Prisoner of Love: An Autobiographical Cabaret reviewed by Natalie Lifson
Love is an emotion that makes you feel both powerful and vulnerable at once. It is for this very reason that nobody could have performed Prisoner of Love, a cabaret show arranged by the late Barry Levitt and directed by Peter Napolitano at Urban Stages Theater, better than Andrea Bell Wolff. A tiny woman who couldn’t have been taller than 5’2, she commanded a presence as soon as she parted the curtains to step foot on the stage. Immediately, the packed audience stopped their chatter and fell silent. As the music, flawlessly performed by pianist Matthew Martin Ward, violinist Rob Thomas, percussionist Howie Gordon, and bassist Saadi Zain, picked up, Andrea’s voice echoed throughout the venue, just as powerful and vulnerable as the air she gave off upon entering the room. Andrea, who performed on Broadway and national tours for Hello, Dolly! , George M!, Li’l Abner, Grease, Little Shop of Horrors, and Funny Girl , as well as a variety of other theatre credits, certainly lives up to her reputation as a versatile singer and actress.
Throughout the performance, Andrea made it abundantly clear that Prisoner of Love was more than just a cabaret show it was an autobiographical journey of her love life from her time as a 16 year old on the national tour of Hello, Dolly
flitting from man to man to her marriage to her current supportive husband.
Between her songs, she shared stories and anecdotes with the charismatic charm people have come to expect from her, such as the time she went to a psychic about her romantic problems and the time she destroyed her cheating ex-boyfriend’s belongings while he was on vacation with his exwife. The songs themselves were carefully chosen to fit into Andrea’s timeline of stories; by connecting the songs through theme, Wolff was able to explore a wide variety of genres in Prisoner of Love , ranging from traditional musical theater to bluesy to pop. Late music director Barry Levitt, who Urban Stage’s Winter Rhythms Festival is dedicated to, artfully rearranged songs such as James Brown’s This is a Man’s World and Rihanna’s Man Down into powerful musical theatrestyle pieces that perfectly complemented Wolff’s voice.
The song choices particularly highlighted Wolff’s versatility, both in voice and in acting abilities. Andrea Bell Wolff demonstrated her ability to belt just as well as she can sing softly. Similarly, à la Kristen Chenoweth, she was able to appear just as sweet during some songs as she was able to appear harsh in others. Throughout the cabaret, she wore her emotions on her sleeve and completely immersed herself not only in the songs, but in the individual personas she developed for each song. Song and story topics ranged from young infatuation to vengeful murder, but Wolff managed to seamlessly shift from comedic acting to tragic and back again in an instant on multiple occasions. With her fantastic performance in Prisoner of Love , Wolff made abundantly clear that she is more than just a singer, more than just an actress, but a storyteller as well, and a fantastic one at that.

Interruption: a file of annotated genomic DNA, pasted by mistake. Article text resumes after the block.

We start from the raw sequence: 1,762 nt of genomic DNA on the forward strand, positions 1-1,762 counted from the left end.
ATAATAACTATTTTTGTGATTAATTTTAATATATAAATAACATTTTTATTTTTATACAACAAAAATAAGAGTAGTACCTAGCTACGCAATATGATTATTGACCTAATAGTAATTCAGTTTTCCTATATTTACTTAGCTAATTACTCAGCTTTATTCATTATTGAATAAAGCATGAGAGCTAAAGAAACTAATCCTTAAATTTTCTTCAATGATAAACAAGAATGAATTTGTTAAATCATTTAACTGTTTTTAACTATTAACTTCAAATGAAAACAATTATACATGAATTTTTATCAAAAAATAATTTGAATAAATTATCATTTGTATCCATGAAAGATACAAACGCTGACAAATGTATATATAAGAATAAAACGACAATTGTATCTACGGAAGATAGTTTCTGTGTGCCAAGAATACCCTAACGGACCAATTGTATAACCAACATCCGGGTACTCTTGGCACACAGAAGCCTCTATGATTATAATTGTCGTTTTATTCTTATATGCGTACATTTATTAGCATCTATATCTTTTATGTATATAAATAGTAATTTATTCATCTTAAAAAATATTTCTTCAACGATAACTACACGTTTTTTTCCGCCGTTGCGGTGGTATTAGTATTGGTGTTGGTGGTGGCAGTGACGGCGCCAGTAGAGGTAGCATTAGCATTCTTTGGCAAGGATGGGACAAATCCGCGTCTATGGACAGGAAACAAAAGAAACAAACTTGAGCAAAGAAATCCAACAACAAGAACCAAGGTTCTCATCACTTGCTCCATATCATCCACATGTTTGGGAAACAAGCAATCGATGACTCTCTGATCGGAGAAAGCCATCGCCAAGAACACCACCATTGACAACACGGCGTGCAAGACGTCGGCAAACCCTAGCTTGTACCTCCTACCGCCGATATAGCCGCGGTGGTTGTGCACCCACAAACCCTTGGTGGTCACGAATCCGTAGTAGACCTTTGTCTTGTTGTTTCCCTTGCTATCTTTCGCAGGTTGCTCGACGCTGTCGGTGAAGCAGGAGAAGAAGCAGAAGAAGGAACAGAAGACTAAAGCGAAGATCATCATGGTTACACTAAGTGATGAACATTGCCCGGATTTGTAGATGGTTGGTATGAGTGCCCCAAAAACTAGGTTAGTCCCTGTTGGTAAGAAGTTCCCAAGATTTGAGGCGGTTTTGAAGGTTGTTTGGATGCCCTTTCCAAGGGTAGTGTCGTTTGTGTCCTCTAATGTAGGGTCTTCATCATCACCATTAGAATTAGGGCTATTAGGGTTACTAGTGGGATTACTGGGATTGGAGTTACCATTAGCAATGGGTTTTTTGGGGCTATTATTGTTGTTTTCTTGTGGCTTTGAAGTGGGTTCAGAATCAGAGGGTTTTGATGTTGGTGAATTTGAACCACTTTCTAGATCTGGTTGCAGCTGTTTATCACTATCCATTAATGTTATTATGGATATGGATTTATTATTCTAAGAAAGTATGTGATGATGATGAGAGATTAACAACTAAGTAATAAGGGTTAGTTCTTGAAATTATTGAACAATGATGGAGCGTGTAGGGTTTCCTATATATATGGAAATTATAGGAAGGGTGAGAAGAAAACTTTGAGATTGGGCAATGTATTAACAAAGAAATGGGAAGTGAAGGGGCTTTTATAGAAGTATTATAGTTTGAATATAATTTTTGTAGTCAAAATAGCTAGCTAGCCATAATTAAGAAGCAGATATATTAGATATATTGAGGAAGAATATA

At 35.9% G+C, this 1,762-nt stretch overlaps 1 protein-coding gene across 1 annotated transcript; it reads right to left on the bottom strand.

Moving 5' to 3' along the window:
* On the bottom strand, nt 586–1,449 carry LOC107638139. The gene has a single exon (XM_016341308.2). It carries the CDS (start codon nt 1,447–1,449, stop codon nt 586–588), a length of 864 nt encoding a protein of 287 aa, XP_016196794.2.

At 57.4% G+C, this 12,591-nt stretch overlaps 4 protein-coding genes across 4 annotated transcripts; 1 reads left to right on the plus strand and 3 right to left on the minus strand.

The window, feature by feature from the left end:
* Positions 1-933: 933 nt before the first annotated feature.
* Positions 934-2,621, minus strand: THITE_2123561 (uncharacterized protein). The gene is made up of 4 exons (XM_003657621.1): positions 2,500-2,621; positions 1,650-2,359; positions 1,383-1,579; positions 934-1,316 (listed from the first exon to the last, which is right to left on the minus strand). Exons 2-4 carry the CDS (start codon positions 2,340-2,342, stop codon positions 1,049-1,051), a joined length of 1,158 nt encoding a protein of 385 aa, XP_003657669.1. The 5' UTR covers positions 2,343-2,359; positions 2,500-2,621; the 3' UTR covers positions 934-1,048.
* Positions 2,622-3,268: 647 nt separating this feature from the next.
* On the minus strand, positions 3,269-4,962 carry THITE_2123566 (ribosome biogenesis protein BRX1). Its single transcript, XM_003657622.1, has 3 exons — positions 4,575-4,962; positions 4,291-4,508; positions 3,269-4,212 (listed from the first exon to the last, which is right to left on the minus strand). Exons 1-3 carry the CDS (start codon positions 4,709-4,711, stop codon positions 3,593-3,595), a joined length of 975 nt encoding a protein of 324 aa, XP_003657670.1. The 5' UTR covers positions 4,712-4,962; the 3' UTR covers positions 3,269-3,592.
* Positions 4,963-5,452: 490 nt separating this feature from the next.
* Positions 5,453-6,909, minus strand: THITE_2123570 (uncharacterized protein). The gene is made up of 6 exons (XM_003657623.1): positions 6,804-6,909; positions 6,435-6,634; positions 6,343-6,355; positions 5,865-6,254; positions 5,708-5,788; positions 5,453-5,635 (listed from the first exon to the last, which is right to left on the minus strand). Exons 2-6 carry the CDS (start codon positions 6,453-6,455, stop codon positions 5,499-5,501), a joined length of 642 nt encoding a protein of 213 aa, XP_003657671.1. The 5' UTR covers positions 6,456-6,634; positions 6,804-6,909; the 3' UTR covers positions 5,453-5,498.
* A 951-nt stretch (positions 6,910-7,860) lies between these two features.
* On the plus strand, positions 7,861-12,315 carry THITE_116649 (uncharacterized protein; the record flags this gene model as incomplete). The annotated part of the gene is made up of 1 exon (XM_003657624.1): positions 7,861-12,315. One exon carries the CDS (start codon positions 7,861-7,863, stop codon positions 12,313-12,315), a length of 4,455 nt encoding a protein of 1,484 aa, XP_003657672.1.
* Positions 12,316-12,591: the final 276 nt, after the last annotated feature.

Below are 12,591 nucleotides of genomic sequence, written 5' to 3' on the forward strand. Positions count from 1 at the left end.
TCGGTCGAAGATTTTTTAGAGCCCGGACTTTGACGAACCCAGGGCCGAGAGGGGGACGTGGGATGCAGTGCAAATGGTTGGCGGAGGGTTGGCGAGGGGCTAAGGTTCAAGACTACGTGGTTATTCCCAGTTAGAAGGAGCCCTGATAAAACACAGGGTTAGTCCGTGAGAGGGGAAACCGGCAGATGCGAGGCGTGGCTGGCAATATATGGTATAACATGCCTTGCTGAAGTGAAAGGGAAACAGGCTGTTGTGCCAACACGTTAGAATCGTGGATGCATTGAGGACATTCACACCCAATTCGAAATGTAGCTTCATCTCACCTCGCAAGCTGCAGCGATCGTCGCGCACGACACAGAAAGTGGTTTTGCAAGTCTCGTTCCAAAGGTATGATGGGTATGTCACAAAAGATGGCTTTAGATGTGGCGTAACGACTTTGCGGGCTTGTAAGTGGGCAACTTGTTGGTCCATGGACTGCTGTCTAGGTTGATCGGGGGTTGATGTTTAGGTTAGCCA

Apart from Andrea Bell Wolff’s overwhelming talent, Napolitano’s excellent directorial decisions were icing on the cake. Through very few additions to the stage, Napolitano managed to transform a blackbox theatre into a warm, intimate venue that perfectly reflected the performance. The colorful projectors on the back of the stage reflected the spirits of the individual songs and only served to immerse the audience in the emotional artistic atmosphere. Beyond that, the placement of the musicians around Wolff in a semicircle, which made is seem as though she were surrounded on all sides save for a significant amount of blank space in the center, served to highlight her and make an already intimate venue feel even more intimate. Finally, Andrea’s physical presence, as directed by Napolitano, significantly contributed to the excellent performance. At no point did Andrea stay in one spot and simply sing. Rather, she paced the stage, used hand and bodily gestures to engage the audience, and made great use of the wooden stool that was provided to her. As a result of Napolitano’s efforts, I was visually engaged throughout the entire performance.
As the show drew to a close, Andrea teared up as she paid tribute to Barry Levitt, the great Broadway and off-Broadway music director who Urban Stage’s entire Winter Rhythms Festival, of which Prisoner of Love was a part, was in tribute to after he passed at age 70 in September. But more importantly to Andrea, Barry was a dear friend and artistic collaborator who worked over a year with her to arrange Prisoner of Love and was otherwise endlessly supportive of both her career and her as an individual. “I am still a prisoner of love,” Andrea choked out as she spoke of Barry and his considerable influence on her life even after his passing, “but of a different nature.” She went on to explain that throughout the entire show, she imagined Barry sitting there in the corner encouraging her, telling her to “just be Andrea.” Prisoner of Love was a fitting show to perform in tribute to Barry Levitt not just because he poured so much energy and dedication to making it happen, but because it is clear how much love Andrea held for him during his life and continues to hold for him after his death. Prisoner of Love is more than just a cabaret, more than just the story of Wolff’s extensive love life, but an emotional journey that enraptured the audience and took every one of us for a ride.